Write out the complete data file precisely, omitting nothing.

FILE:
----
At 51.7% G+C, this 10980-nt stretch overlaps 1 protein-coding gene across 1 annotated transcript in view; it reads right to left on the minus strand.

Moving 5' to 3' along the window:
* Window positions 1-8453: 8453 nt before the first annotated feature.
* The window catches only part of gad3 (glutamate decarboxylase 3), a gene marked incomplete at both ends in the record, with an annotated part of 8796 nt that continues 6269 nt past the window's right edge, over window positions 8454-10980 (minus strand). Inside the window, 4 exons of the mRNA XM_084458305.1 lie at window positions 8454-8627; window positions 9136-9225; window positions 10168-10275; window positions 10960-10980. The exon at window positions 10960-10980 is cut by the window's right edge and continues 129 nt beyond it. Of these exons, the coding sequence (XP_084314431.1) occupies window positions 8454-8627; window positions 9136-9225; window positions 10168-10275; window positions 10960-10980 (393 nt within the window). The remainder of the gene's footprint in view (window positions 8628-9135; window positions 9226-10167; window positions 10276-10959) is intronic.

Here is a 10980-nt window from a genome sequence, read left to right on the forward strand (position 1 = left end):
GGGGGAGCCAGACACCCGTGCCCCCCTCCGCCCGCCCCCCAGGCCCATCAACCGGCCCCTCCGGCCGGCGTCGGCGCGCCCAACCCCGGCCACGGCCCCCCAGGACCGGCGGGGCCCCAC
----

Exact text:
At 51.7% G+C, this 10980-nt stretch overlaps 1 protein-coding gene across 1 annotated transcript in view; it reads right to left on the minus strand.

Moving 5' to 3' along the window:
* Window positions 1-8453: 8453 nt before the first annotated feature.
* The window catches only part of gad3 (glutamate decarboxylase 3), a gene marked incomplete at both ends in the record, with an annotated part of 8796 nt that continues 6269 nt past the window's right edge, over window positions 8454-10980 (minus strand). Inside the window, 4 exons of the mRNA XM_084458305.1 lie at window positions 8454-8627; window positions 9136-9225; window positions 10168-10275; window positions 10960-10980. The exon at window positions 10960-10980 is cut by the window's right edge and continues 129 nt beyond it. Of these exons, the coding sequence (XP_084314431.1) occupies window positions 8454-8627; window positions 9136-9225; window positions 10168-10275; window positions 10960-10980 (393 nt within the window). The remainder of the gene's footprint in view (window positions 8628-9135; window positions 9226-10167; window positions 10276-10959) is intronic.

Here is a 10980-nt window from a genome sequence, read left to right on the forward strand (position 1 = left end):
GGGGGAGCCAGACACCCGTGCCCCCCTCCGCCCGCCCCCCAGGCCCATCAACCGGCCCCTCCGGCCGGCGTCGGCGCGCCCAACCCCGGCCACGGCCCCCCAGGACCGGCGGGGCCCCAC